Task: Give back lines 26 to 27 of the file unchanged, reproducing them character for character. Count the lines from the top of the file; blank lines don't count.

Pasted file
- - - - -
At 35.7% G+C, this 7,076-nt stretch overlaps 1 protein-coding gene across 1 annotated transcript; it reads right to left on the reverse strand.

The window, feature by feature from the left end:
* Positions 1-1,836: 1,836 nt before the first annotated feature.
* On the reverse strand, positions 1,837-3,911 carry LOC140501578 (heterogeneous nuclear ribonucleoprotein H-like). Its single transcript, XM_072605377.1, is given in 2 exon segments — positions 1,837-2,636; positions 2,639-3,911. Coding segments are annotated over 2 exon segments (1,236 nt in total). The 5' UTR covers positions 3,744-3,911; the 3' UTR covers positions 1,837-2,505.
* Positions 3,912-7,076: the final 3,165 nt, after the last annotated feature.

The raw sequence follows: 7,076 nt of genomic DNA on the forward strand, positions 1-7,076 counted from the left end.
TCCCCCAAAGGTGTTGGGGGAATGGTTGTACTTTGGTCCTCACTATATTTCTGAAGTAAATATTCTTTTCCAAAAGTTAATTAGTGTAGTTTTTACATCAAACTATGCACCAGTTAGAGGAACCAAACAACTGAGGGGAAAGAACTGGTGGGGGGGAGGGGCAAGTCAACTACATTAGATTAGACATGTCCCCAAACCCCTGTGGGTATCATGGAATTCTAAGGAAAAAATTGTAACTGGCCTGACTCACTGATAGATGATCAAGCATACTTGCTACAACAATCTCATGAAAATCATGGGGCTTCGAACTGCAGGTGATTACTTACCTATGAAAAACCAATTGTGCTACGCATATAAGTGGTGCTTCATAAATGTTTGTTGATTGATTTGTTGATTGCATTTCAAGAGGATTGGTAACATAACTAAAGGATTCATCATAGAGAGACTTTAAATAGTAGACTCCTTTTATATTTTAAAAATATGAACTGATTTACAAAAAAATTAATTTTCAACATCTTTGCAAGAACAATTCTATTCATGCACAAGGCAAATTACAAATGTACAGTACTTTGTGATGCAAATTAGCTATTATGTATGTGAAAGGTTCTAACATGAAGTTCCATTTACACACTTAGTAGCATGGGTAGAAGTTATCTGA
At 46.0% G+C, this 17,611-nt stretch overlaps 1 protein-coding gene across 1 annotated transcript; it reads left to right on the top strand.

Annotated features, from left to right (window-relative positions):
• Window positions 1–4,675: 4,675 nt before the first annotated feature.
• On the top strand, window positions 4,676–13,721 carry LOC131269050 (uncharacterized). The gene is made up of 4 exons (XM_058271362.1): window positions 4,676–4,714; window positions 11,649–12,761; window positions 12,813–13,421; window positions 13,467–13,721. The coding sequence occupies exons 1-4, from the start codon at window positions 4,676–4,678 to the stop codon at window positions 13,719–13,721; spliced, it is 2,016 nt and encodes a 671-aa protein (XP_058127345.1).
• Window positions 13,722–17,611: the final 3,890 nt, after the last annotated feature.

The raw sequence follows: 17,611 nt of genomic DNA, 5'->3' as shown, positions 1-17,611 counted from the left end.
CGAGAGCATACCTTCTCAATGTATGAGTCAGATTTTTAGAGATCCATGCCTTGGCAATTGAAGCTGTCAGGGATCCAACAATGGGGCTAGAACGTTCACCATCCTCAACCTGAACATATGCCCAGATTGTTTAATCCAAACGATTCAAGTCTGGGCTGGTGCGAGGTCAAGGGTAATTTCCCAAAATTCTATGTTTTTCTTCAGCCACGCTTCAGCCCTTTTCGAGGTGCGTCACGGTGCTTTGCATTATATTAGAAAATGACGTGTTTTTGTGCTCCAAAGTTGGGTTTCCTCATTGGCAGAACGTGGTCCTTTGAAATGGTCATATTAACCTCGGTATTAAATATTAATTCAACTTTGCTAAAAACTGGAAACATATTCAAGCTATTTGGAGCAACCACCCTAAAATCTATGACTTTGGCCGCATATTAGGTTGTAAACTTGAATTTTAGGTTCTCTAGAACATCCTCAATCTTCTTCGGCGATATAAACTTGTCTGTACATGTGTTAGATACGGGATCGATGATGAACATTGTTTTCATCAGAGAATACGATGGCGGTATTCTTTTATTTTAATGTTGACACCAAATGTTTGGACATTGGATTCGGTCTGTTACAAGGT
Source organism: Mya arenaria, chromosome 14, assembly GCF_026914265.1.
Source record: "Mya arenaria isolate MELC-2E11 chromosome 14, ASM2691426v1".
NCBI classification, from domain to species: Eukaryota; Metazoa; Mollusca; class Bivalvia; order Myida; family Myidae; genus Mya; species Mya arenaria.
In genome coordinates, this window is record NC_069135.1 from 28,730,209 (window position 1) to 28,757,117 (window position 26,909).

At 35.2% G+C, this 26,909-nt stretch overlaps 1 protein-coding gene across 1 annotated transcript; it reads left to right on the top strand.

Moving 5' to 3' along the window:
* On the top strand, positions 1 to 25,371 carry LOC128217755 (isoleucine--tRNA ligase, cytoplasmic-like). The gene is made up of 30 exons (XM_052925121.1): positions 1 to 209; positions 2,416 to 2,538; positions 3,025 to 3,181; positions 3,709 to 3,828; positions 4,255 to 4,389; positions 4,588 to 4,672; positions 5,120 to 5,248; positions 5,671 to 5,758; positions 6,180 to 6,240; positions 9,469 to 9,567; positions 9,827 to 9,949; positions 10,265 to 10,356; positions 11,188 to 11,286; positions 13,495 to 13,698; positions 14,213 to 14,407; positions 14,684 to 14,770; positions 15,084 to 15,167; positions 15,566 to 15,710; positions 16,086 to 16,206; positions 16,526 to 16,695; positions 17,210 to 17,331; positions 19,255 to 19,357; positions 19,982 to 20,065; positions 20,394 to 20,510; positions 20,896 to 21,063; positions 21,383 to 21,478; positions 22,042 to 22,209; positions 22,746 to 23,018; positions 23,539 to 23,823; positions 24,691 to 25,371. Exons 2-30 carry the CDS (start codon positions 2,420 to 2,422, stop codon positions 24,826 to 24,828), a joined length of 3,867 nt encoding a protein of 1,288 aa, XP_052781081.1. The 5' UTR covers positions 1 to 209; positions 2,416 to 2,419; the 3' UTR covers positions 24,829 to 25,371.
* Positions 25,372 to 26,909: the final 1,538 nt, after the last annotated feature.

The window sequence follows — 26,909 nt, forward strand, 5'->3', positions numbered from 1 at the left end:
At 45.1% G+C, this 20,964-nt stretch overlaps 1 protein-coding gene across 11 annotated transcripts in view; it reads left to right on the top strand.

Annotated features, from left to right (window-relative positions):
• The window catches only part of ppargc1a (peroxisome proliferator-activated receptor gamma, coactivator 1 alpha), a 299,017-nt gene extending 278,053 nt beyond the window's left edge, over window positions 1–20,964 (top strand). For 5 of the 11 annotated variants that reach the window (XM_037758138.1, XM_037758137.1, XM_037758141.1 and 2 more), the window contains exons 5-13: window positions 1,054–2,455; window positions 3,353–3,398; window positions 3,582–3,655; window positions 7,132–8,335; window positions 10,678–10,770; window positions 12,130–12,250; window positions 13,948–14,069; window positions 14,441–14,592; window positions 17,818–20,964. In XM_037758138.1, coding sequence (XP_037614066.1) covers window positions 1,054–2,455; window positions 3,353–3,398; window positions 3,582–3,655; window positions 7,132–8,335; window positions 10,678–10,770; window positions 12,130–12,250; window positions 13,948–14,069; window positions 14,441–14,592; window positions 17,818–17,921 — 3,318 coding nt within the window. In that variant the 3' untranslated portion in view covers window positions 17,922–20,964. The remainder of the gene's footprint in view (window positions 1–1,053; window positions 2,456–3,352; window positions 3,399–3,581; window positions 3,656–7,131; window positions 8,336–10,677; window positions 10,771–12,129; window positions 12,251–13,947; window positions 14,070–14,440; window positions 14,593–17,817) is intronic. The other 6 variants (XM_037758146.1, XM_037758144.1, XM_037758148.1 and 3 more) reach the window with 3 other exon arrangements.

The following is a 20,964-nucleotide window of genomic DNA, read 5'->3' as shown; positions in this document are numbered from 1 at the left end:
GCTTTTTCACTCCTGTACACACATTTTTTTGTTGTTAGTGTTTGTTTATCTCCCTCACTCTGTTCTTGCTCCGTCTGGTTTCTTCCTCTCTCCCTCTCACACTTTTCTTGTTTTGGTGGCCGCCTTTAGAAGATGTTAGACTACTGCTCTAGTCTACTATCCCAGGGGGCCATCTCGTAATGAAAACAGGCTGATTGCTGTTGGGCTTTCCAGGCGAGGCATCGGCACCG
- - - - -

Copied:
• The window catches only part of ppargc1a (peroxisome proliferator-activated receptor gamma, coactivator 1 alpha), a 299,017-nt gene extending 278,053 nt beyond the window's left edge, over window positions 1–20,964 (top strand). For 5 of the 11 annotated variants that reach the window (XM_037758138.1, XM_037758137.1, XM_037758141.1 and 2 more), the window contains exons 5-13: window positions 1,054–2,455; window positions 3,353–3,398; window positions 3,582–3,655; window positions 7,132–8,335; window positions 10,678–10,770; window positions 12,130–12,250; window positions 13,948–14,069; window positions 14,441–14,592; window positions 17,818–20,964. In XM_037758138.1, coding sequence (XP_037614066.1) covers window positions 1,054–2,455; window positions 3,353–3,398; window positions 3,582–3,655; window positions 7,132–8,335; window positions 10,678–10,770; window positions 12,130–12,250; window positions 13,948–14,069; window positions 14,441–14,592; window positions 17,818–17,921 — 3,318 coding nt within the window. In that variant the 3' untranslated portion in view covers window positions 17,922–20,964. The remainder of the gene's footprint in view (window positions 1–1,053; window positions 2,456–3,352; window positions 3,399–3,581; window positions 3,656–7,131; window positions 8,336–10,677; window positions 10,771–12,129; window positions 12,251–13,947; window positions 14,070–14,440; window positions 14,593–17,817) is intronic. The other 6 variants (XM_037758146.1, XM_037758144.1, XM_037758148.1 and 3 more) reach the window with 3 other exon arrangements.

The following is a 20,964-nucleotide window of genomic DNA, read 5'->3' as shown; positions in this document are numbered from 1 at the left end: